Verify your One-Time password configuration

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IBM Verify TOTP screen

IBM Verify – TOTP screen

One-time passwords (OTP) are widely used as a 2nd factor to add an additional layer of security to your account’s login. IBM Verify and the SDK support the generation of time-based (TOTP) and hash-based one-time passwords (HOTP) for SHA1, SHA256 and SHA512.

Despite that its configuration is considered as “easy”, it can be time-consuming to identify the reason if the generated password on server and client site don’t match. This article provides you guidance on troubleshooting that.

Common xOTP issues

  1. One of the most common issues for TOTPs is, that the clock on server and client side are out of sync. The period for updating a TOTP is usually 30 seconds. Therefore, it is not sufficient that client and server clocks are synchronized to the same minute – they must not exceed a few (< 3) seconds. This can be easily achieved by using a Network Time Protocol (NTP) server to synchronize the clocks.
  2. Another TOTP specific issue can be the timezone setting. The default to start counting the time steps is unix time T0, which is 00:00:00, 01. Jan 1970 UTC – the important part here is UTC. Even if your device shows the correct time for your location, but the timezone setting is wrong, the device will calculate a false UTC time, based on these settings. The result is a TOTP for a different point in time.
  3. The latter is especially relevant if you travel with your device across different time-zones. Depending on its configuration, time and time-zone settings are automatically updated by your mobile provider. Make sure to configure it correctly if you do it manually.
  4. HOTPs don’t have these timing issues. However, once they got out of sync, it can be really cumbersome to bring client and server together again. The HOTP standard describes a way to re-synchronize the counter by considering a window of e.g. the next 3 HOTPs and compare those against the value received from the client.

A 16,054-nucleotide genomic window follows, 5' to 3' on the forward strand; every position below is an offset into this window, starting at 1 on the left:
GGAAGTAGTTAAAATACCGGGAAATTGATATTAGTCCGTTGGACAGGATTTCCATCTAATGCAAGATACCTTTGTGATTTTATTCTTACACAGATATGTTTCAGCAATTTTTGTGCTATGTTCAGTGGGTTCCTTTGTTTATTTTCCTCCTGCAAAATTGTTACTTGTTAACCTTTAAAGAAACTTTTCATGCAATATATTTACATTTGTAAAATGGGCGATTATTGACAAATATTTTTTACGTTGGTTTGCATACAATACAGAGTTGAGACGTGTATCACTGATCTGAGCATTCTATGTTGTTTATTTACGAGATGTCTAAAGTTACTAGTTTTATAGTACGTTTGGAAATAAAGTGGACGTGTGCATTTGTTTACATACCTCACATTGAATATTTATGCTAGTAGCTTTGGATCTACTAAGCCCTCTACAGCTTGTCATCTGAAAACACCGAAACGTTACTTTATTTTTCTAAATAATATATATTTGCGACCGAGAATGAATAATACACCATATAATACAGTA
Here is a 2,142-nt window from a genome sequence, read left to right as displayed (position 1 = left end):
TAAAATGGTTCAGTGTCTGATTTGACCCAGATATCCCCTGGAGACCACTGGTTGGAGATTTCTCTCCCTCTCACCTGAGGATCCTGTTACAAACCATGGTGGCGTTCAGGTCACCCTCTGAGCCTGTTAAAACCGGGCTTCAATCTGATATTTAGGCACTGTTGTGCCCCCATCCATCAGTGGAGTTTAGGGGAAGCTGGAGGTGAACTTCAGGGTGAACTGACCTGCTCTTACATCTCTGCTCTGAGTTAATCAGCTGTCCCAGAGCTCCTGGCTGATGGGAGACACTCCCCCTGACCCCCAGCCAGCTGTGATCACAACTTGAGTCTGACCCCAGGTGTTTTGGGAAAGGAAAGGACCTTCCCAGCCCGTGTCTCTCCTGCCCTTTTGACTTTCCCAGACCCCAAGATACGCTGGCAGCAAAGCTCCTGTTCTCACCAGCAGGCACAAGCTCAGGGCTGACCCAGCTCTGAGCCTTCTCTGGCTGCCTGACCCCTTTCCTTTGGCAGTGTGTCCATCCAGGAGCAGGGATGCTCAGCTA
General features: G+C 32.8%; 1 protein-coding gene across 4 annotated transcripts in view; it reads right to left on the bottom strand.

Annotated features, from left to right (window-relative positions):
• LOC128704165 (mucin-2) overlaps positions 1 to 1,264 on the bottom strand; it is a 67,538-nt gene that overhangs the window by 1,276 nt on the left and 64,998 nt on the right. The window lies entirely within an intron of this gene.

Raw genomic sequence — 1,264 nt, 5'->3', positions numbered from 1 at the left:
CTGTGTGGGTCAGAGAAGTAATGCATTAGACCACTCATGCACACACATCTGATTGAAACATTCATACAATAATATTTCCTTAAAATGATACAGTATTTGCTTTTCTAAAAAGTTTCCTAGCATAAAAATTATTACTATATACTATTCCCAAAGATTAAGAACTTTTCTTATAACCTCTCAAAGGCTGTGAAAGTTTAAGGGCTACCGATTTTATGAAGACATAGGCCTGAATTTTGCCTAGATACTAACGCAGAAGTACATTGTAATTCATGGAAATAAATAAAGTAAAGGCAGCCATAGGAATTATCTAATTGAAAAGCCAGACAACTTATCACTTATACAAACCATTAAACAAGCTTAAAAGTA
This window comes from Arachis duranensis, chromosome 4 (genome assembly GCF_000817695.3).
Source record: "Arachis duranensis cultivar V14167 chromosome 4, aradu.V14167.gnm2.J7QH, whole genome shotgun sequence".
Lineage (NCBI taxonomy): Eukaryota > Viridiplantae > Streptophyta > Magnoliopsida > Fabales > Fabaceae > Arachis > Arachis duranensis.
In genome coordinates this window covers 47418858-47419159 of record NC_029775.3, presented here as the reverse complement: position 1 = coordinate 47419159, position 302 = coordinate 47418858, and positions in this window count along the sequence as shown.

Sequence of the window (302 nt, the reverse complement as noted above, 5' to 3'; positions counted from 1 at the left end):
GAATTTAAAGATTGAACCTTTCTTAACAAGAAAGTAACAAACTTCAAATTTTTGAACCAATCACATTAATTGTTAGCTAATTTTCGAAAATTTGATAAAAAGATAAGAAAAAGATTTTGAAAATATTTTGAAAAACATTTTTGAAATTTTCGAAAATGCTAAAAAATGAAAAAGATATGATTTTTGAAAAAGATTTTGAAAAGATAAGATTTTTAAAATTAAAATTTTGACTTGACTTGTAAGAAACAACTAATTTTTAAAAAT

The OATH toolkit (don’t confused it with OAuth) by the Initiative for Open Authentication, is a library that implements HOTP and TOTP and it comes with a command line tool called oathtool that provides a convenient way to call that library.


The installation for MacOs requires Homebrew (skip this if you have it already installed):

ruby -e "$(curl -fsSL" < /dev/null 2> /dev/null

and then:

brew install oath-toolkit

Binaries for other OS and the source code can be found here.


Generate a HOTP with secret 1234:
$ oathtool 1234

The same for TOTP:
$ oathtool --totp 1234

TOTP, but with a different algorithm (default is HMAC-SHA1):
$ oathtool --totp=sha256 1234

The -w (–window) parameter calculates the one-time passwords for additional counters. This is particularly useful to identify time sync issue.
$ oathtool --totp=sha256 -w 10 1234

Use a base32 encoded secret:
$ oathtool --totp=sha256 -w 5 --base32 GEZDGNA

Different period:
$ oathtool --totp=sha256 -w 5 --time-step-size=42 --base32 GEZDGNA

For a different point in time:
$ oathtool --totp=sha256 -w 5 --time-step-size=42 --base32 GEZDGNA --now="2019-01-01 00:00:00 UTC"

Verbose output:
$ oathtool --totp=sha256 -v --time-step-size=42 --base32 GEZDGNA --now="2019-01-01 00:00:00 UTC"
Hex secret: 31323334
Base32 secret: GEZDGNA=
Digits: 6
Window size: 0
Step size (seconds): 42
Start time: 1970-01-01 00:00:00 UTC (0)
Current time: 2019-01-01 00:00:00 UTC (1546300800)
Counter: 0x231C72D (36816685)

The manual of the OATH tool describes these parameters more in detail.

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